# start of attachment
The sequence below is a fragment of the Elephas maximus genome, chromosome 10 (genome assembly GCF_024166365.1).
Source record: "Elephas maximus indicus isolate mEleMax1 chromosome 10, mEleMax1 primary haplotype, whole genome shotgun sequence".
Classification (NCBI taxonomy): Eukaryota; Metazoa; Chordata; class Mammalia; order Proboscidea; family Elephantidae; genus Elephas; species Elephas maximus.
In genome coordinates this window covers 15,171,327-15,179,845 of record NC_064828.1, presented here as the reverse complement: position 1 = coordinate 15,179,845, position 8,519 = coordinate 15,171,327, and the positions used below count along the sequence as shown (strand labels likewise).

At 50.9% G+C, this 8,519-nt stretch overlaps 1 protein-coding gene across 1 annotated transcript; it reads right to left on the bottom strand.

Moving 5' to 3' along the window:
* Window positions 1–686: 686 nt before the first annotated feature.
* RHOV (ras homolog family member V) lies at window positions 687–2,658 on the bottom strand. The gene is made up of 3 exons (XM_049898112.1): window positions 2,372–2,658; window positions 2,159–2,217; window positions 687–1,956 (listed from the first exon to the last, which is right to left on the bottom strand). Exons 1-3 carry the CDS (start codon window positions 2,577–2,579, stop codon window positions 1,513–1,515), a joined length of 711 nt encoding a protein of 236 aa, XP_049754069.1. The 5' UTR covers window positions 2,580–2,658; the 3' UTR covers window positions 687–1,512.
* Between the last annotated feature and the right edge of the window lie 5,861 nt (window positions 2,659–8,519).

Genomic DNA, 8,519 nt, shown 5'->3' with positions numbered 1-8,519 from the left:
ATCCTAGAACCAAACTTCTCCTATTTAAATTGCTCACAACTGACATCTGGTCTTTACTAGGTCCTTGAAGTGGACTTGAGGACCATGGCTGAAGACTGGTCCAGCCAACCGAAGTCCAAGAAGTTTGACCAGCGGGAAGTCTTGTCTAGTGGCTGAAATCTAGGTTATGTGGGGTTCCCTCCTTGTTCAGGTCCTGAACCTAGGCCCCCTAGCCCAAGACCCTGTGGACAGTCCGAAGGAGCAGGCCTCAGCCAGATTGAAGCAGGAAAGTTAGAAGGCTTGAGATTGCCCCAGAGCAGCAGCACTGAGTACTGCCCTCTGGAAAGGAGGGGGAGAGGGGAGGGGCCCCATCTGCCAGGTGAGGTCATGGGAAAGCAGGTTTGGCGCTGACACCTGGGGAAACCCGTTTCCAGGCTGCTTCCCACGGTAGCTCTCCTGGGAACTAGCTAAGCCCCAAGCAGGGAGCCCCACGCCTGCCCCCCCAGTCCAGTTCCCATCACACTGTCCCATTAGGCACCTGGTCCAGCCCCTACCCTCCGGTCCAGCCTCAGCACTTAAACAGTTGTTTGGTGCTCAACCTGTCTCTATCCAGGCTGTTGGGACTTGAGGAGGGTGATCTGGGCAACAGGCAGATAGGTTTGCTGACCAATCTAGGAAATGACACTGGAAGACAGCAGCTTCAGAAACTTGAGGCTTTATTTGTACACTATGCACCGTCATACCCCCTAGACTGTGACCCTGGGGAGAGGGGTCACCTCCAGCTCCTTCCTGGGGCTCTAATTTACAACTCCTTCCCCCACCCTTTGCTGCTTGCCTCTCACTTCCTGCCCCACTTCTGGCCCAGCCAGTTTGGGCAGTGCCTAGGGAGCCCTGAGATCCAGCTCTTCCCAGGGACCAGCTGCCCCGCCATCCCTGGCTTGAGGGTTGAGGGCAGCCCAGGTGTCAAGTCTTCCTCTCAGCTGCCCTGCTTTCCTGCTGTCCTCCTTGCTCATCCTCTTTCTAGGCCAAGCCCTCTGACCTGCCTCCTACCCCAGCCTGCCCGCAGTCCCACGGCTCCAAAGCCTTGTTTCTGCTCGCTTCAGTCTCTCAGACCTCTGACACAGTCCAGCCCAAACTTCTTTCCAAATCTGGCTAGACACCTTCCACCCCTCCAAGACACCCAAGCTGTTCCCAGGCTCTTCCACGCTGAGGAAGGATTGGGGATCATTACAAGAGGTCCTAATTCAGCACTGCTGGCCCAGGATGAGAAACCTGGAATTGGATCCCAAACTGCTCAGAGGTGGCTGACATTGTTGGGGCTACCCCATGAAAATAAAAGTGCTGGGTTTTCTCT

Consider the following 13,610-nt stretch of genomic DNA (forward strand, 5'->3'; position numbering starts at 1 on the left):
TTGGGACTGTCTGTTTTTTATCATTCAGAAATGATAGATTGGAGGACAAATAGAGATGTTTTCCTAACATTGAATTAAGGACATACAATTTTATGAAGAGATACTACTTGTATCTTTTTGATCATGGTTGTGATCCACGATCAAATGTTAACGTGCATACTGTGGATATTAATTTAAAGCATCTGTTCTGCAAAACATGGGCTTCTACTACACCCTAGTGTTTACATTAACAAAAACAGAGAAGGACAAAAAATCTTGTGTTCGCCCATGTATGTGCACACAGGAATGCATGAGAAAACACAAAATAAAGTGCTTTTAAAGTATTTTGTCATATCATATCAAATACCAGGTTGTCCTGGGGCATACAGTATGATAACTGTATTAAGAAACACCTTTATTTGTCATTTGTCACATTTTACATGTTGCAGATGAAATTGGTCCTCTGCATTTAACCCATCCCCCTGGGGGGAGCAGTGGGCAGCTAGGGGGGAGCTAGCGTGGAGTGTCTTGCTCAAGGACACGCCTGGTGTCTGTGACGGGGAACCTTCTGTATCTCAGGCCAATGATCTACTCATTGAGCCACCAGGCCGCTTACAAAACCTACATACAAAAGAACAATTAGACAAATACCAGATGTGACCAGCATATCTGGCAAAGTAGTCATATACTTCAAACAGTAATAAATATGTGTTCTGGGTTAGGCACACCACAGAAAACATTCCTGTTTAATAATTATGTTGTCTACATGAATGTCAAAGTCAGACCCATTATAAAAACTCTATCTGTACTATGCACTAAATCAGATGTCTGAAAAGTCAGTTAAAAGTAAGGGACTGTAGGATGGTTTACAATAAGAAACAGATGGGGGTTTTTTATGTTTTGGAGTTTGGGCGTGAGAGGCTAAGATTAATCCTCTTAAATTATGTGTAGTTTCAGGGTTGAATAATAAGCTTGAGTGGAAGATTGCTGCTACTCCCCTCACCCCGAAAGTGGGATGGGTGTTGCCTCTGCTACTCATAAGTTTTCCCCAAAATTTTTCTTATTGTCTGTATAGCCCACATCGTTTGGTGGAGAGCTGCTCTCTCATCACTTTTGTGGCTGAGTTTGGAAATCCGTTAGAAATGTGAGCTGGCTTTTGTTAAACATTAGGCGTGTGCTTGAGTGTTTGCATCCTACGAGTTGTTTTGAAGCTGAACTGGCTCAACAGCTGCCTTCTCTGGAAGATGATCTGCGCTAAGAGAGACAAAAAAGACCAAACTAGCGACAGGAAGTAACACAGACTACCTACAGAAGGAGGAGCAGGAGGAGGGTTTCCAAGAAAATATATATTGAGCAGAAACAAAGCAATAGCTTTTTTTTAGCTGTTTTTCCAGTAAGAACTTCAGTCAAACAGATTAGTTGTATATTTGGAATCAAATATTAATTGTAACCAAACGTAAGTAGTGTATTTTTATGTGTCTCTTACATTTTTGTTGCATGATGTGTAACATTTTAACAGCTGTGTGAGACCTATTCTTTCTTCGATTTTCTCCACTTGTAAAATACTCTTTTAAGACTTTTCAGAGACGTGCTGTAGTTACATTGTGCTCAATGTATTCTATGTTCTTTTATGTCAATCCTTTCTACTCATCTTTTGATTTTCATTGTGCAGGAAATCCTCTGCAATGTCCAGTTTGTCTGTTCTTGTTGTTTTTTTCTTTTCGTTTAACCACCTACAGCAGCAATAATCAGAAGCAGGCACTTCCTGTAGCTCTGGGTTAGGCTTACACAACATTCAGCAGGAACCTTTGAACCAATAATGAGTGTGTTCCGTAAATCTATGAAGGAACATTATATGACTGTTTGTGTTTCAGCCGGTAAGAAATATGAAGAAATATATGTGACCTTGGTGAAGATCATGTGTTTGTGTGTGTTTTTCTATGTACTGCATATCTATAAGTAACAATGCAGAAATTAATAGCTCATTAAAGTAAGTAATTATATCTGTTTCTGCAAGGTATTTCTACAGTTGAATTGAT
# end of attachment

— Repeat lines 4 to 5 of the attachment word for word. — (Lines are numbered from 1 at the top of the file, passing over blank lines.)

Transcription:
In genome coordinates this window covers 15,171,327-15,179,845 of record NC_064828.1, presented here as the reverse complement: position 1 = coordinate 15,179,845, position 8,519 = coordinate 15,171,327, and the positions used below count along the sequence as shown (strand labels likewise).

At 50.9% G+C, this 8,519-nt stretch overlaps 1 protein-coding gene across 1 annotated transcript; it reads right to left on the bottom strand.